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How to Install Django on CentOS 7
Django is a free and open source high-level Python web framework designed to help developers build secure, scalable and maintainable web applications.
There are different methods to install Django, depending on your needs. It can be installed system-wide or in a Python virtual environment using pip. Django packages are also included in the CentOS repositories and can be installed using the
yum package manager but they are outdated.
In this tutorial, we will be installing and configuring the latest stable version of Django on a CentOS 7 machine inside a Python virtual environment.
The main purpose of Python virtual environments is to create an isolated environment for different Python projects. This way you can have multiple different Django environments on a single computer and install a specific version of a module on a per project basis without worrying that it will affect your other Django installations. If you install Django into the global environment then you can install only one Django version on your computer.
Installing Django on CentOS 7
The following sections provide a step by step instructions about how to install Django in a Python virtual environment on CentOS 7.
1. Installing Python 3
We’ll be installing Python 3.6 from the Software Collections (SCL) repositories.
CentOS 7 ships with Python 2.7.5 which is a critical part of the CentOS base system. SCL will allow you to install newer versions of python 3.x alongside the default python v2.7.5 so that system tools such as yum will continue to work properly.
Start by enabling SCL by installing the CentOS SCL release file which is included in the CentOS extras repository:
sudo yum install centos-release-scl
Once the repository is enabled install Python 3.6 with the following command:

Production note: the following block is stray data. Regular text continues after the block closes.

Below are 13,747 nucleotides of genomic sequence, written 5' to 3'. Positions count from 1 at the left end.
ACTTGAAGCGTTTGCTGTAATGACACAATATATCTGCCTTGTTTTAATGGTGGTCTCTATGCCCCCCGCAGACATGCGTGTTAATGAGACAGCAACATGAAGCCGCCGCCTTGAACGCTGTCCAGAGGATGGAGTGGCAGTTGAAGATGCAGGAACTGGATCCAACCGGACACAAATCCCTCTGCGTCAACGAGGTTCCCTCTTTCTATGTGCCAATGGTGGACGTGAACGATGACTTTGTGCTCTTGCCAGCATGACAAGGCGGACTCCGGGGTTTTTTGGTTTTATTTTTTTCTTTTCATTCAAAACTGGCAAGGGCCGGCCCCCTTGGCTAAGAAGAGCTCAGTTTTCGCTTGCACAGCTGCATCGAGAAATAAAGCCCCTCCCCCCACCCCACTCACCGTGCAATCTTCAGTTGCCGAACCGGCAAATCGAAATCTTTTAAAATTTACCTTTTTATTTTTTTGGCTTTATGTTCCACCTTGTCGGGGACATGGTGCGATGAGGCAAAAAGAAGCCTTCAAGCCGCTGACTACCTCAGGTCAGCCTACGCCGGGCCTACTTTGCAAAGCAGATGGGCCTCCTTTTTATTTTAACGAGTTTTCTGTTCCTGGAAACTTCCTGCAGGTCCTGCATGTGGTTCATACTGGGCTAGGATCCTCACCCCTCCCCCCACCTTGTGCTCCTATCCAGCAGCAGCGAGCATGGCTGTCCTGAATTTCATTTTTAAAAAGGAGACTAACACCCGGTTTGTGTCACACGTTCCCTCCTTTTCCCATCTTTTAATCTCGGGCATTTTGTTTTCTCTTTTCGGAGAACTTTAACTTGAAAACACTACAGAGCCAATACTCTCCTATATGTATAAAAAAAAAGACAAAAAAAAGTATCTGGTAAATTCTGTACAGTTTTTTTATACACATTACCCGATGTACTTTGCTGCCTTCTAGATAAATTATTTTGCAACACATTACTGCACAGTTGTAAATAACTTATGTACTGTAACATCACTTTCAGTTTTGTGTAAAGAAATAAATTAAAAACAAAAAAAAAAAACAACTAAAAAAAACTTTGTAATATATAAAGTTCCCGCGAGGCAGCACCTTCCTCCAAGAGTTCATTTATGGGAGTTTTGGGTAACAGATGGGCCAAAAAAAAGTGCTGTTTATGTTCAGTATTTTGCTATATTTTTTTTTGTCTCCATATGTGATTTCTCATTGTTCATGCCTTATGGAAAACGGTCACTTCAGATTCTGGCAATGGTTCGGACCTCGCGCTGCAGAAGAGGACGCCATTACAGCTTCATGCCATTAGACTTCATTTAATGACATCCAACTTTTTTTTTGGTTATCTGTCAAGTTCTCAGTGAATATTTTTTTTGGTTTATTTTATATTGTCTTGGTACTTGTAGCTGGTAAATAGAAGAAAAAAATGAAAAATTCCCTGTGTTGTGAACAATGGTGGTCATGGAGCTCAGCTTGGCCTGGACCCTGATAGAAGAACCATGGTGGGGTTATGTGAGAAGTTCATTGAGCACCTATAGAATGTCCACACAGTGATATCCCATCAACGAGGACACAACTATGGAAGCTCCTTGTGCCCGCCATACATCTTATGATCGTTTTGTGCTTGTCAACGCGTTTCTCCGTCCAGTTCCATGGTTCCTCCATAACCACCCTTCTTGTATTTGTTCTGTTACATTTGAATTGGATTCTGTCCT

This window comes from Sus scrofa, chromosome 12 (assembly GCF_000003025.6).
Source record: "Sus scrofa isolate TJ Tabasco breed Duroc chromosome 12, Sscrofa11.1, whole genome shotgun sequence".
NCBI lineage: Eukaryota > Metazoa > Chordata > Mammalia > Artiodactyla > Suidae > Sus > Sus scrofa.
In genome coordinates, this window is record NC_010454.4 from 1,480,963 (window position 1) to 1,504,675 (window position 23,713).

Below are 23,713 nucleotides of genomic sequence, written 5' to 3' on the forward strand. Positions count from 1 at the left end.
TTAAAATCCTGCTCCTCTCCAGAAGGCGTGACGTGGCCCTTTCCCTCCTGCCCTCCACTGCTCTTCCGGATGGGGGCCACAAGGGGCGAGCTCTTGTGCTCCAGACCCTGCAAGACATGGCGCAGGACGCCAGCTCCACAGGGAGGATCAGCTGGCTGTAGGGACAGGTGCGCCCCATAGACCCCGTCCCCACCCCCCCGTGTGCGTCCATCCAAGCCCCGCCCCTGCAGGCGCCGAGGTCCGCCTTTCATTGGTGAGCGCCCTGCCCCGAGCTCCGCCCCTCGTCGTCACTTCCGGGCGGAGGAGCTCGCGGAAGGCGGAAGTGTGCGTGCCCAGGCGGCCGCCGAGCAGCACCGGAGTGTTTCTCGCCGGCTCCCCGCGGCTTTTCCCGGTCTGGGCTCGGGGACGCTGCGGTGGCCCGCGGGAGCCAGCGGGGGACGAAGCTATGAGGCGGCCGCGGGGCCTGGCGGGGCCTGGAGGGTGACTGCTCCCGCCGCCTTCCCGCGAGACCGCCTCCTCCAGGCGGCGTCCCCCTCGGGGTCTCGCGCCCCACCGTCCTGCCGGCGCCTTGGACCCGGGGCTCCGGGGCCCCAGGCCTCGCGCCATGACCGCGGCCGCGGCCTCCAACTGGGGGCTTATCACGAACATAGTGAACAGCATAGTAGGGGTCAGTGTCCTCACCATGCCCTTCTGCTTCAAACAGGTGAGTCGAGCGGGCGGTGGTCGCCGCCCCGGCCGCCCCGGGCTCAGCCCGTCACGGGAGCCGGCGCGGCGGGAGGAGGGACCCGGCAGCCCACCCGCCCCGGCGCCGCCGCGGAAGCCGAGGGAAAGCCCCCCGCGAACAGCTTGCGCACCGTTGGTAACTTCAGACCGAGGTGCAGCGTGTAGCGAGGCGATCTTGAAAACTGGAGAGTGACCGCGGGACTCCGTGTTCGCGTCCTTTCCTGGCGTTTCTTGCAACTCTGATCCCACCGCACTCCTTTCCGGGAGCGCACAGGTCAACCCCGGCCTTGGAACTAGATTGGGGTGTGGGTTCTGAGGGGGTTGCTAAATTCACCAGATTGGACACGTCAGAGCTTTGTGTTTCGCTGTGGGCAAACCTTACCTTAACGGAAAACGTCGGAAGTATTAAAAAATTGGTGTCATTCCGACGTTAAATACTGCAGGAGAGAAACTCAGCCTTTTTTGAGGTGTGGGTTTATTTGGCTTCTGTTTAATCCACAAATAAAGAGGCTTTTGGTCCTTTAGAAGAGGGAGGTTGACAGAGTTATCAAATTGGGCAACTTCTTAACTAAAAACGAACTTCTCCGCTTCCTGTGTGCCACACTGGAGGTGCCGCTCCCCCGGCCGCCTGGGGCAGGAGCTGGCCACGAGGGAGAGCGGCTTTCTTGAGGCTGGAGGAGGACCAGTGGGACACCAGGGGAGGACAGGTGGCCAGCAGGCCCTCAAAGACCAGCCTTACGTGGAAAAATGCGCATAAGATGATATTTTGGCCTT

sudo yum install rh-python36
Once Python 3.6 is installed we are ready to create a virtual environment for our Django application.
2. Creating a Virtual Environment
Starting from Python 3.6, the recommended way to create a virtual environment is to use the
Navigate to the directory where you would like to store your Python 3 virtual environments. It can be your home directory or any other directory where your user has read and write permissions.
mkdir my_django_app cd my_django_app
To access Python 3.6 you need to launch a new shell instance using the
scl enable rh-python36 bash
Run the following command to create a new virtual environment:
python3 -m venv venv
The command above creates a directory called
venv, which contains a copy of the Python binary, the Pip package manager, the standard Python library and other supporting files. You can use any name you want for the virtual environment.
To start using this virtual environment, you need to activate it by running the
Once activated, the virtual environment’s bin directory will be added at the beginning of the
$PATH variable. Also your shell’s prompt will change and it will show the name of the virtual environment you’re currently using. In our case that is
3. Installing Django
Now that the virtual environment is activated, you can use the Python package manager
pip to install Django:
pip install django
To verify the installation use the following command which will print the Django version:
python -m django --version
At the time of writing this article, the latest official Django version is 2.1.2